Court Holds Any Contractual Waiver of Uberrimae Fidei

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Court Holds Any Contractual Waiver of
Uberrimae Fidei Must be Explicit
Breaking Developments In London Market Law
03/31/08
On 20 March 2008, the U.S. Court of Appeals for the Ninth Circuit rendered its decision in New
Hampshire Ins. Co. v. C’Est Moi, Inc., addressing the maritime insurance doctrine of Uberrimae
Fidei, or the duty of the assured and insurer of utmost good faith, for the second time in as many
months. Uberrimae Fidei was first recognized in 1766 by Lord Mansfield and codified in the
English Marine Insurance Act of 1906. It imposes a duty of “utmost good faith” on the insured
to disclose all facts material to the risk. The United States Supreme Court incorporated the
doctrine into American federal general maritime law more than 150 years ago. Later, in Sun
Mutual Ins. Co. v. Ocean Ins.,107 U.S. 17 (Otto) 485, 510-511 (1882), the United States
Supreme Court held:
It is the duty of the assured to place the Underwriter in the same situation as himself; to
give him the same means and opportunity of judging the value of the risks and when any
circumstance is withheld, however slight and immaterial it may have seemed to himself,
that if disclosed, would probably have influenced the terms of the insurance, the
concealment vitiates the policy.
The Ninth Circuit has rendered several opinions over the last 15 years allowing insurers to avoid
insurance policies from inception on the basis that the assured breached its duty of utmost good
faith. The Ninth Circuit recognizes that the doctrine of Uberrimae Fidei is a federal rule that
applies under the federal general maritime law in all insurance policies. In C’Est Moi, the Court
held that any agreement between insurer and insured to forego application of Uberrimae Fidei
must be expressed in clear, unequivocal policy language.
The Assured’s Misrepresentation and Breach of the Duty of Utmost Good Faith
In C’Est Moi, there was no real question that the insured had made material misrepresentations
in its application for insurance. The insured misrepresented the vessel’s purchase price,
including instead the purported value of subsequent improvements made by the insured. The
insured also misrepresented the status of the vessel’s insurance, listing “Wash Int.” as the
insurer, when in fact the vessel was uninsured at the time of its application. However, the insured
claimed that one of the policy’s “General Conditions and Exclusions” excused it from its
Uberrimae Fidei obligations, imposing a lower standard and permitting rescission of the policy
only where the misrepresentation was intentional. The provision at issue states:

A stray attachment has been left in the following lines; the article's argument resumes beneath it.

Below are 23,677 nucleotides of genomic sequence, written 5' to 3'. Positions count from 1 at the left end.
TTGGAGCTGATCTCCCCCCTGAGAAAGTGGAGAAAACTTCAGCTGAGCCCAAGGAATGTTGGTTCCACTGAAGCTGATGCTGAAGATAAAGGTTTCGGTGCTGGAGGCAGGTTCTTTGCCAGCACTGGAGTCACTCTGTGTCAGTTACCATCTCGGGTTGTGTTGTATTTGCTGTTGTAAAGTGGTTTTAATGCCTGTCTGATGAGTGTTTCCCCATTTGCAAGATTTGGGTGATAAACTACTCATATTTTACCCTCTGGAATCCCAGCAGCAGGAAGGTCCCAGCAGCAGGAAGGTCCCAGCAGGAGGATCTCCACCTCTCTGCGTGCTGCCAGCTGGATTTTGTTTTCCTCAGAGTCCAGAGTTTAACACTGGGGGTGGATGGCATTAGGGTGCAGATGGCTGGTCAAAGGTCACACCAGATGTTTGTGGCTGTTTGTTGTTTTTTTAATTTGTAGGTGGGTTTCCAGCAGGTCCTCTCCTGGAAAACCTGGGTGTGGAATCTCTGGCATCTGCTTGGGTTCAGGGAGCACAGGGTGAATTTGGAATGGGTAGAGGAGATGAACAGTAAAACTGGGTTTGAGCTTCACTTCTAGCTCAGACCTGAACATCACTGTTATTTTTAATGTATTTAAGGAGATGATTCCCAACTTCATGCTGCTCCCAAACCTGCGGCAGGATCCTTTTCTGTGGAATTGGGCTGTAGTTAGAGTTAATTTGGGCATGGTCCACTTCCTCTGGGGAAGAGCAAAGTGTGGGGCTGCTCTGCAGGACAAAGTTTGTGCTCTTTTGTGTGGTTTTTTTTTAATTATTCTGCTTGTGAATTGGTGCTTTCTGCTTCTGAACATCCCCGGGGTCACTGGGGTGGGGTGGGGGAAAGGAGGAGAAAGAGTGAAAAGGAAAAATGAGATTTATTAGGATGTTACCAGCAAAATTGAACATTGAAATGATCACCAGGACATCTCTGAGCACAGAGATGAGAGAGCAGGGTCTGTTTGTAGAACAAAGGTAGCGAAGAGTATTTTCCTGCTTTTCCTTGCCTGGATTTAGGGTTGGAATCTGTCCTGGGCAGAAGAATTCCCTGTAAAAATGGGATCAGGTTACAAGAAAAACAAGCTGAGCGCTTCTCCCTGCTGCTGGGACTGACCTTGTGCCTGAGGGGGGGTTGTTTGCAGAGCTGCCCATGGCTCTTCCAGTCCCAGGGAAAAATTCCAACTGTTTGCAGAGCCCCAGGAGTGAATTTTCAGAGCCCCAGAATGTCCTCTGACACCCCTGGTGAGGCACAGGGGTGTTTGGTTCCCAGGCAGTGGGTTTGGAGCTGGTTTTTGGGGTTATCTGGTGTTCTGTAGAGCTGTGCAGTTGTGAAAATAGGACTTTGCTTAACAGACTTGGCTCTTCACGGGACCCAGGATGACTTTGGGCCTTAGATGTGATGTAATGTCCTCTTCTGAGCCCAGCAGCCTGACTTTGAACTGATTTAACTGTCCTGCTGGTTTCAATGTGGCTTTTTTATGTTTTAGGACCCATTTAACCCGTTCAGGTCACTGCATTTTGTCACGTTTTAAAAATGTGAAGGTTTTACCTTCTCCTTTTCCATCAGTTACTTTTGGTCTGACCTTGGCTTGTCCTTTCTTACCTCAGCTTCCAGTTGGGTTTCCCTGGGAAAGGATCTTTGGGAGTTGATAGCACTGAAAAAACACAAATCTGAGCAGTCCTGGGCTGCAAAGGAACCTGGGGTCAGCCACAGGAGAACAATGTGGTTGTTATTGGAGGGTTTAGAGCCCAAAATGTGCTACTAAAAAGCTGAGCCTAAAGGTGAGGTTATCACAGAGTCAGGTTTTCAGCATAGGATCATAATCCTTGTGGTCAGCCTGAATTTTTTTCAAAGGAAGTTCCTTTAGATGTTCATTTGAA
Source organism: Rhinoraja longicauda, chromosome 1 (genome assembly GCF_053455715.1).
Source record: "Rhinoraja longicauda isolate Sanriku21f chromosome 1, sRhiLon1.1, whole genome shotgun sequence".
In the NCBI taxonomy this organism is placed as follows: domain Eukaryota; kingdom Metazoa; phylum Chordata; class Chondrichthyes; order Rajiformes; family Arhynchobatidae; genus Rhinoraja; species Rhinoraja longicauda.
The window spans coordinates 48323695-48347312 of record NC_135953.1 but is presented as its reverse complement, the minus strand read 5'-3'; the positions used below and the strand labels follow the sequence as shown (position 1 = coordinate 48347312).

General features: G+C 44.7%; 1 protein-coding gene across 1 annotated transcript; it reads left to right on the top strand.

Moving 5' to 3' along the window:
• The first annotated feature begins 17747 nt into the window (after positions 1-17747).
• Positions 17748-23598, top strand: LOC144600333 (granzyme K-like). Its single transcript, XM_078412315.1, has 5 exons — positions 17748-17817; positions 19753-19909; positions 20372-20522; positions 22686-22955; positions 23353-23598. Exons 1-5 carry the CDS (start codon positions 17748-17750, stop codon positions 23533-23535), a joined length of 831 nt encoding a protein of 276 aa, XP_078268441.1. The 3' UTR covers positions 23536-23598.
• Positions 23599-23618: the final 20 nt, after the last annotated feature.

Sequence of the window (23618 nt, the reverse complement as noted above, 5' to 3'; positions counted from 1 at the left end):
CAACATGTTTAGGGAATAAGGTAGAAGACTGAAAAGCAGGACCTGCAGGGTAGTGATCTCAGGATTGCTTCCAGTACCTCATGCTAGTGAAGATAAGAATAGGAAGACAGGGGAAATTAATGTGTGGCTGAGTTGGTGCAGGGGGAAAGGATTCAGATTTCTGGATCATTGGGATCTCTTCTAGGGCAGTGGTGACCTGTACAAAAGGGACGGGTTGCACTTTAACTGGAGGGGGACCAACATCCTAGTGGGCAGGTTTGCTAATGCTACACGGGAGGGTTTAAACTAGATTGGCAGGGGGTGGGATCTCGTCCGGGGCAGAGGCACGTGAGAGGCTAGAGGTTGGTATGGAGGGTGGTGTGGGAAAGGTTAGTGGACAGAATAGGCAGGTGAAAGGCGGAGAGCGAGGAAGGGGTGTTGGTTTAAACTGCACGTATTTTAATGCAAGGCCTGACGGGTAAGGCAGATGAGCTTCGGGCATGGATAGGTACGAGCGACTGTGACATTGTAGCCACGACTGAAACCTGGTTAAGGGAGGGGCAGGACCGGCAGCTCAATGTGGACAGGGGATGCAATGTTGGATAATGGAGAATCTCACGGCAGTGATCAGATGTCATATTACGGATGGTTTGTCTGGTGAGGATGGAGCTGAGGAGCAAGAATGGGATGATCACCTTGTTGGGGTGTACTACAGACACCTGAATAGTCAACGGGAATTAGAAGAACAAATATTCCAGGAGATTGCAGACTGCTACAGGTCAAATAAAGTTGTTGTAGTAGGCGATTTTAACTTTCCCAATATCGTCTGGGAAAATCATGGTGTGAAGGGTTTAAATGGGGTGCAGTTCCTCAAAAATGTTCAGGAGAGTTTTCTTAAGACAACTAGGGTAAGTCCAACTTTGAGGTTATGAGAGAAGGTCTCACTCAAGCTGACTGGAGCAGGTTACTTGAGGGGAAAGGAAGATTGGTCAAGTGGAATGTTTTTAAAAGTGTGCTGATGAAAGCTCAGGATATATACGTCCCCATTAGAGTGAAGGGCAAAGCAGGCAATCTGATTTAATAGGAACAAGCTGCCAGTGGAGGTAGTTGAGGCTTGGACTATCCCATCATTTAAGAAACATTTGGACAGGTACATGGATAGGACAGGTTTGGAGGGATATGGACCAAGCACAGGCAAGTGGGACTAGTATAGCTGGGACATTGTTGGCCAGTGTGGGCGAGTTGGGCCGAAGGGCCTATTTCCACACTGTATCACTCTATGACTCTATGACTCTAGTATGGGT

10. CONCEALMENT OR MISREPRESENTATION
Any relevant coverage(s) shall be voided if you intentionally conceal or misrepresent any
material fact or circumstance relating to this insurance, or your insurance application,
before or after a loss.
Court Holds Any Contractual Waiver of Uberrimae Fidei Must be Explicit
The Ninth Circuit did not resolve the question whether an insurer may contractually waive
Uberrimae Fidei. Instead, the Court noted that such a waiver “would certainly require very clear
policy language, unequivocally disclosing a mutual intent to supersede” the doctrine. The Court
concluded that the clause quoted above “comes nowhere close” to the clarity sufficient to effect
a waiver, as it did not mention Uberrimae Fidei or purport to displace any common law
obligation. Because the misrepresentations in the insured’s insurance policy application were
material, the policy was held to be void.
How Do the Uberimae Fidei Cases Affect London Market Insurers?
The Ninth Circuit continues to hold that even an innocent non-disclosure that affects the risk to
be undertaken, will provide a basis for Underwriters to avoid a policy. The Ninth Circuit’s
burgeoning Uberrimae Fidei jurisprudence has placed it in conflict with two other Circuit
Courts. In the February 2008 decision Inlet Fisheries, the Ninth Circuit rejected a 1991 case
from the Fifth Circuit that questioned the continued application of Uberrimae Fidei to marine
insurance contracts.
In C’Est Moi, the Ninth Circuit disagreed with the Eleventh Circuit, which held in 1990 that a
similar policy provision contractually waived the doctrine of Uberrimae Fidei and relieved the
insured of its duty of utmost good faith. C’Est Moi also affirms that, in contrast with some state
laws, an insured’s misrepresentation need not be intentional, but only material, for the policy to
be voided under Uberrimae Fidei. Thus, the Ninth Circuit has issued a series of favorable rulings
for marine insurers.
* If you wish to discuss the Uberrimae Fidei doctrine or any other aspect of maritime law,
please contact Katie Matison, Mark Beard, John Devlin, or Brewster Jamieson via e-mail or
telephone, 011-503-778-2100, to arrange a mutually convenient time. Our maritime attorneys are
experienced in handling marine and insurance issues, including the Uberrimae Fidei doctrine. In
Crowley Marine Services, Inc., v. Paul Hunt Syndicate, Underwriters at Lloyd's, London,
et al., 1995 A.M.C. 2562, Lane Powell successfully defended London Market Insurers on the
basis of Uberrimae Fidei and avoided the insurance polices at issue from inception on a multimillion dollar claim.
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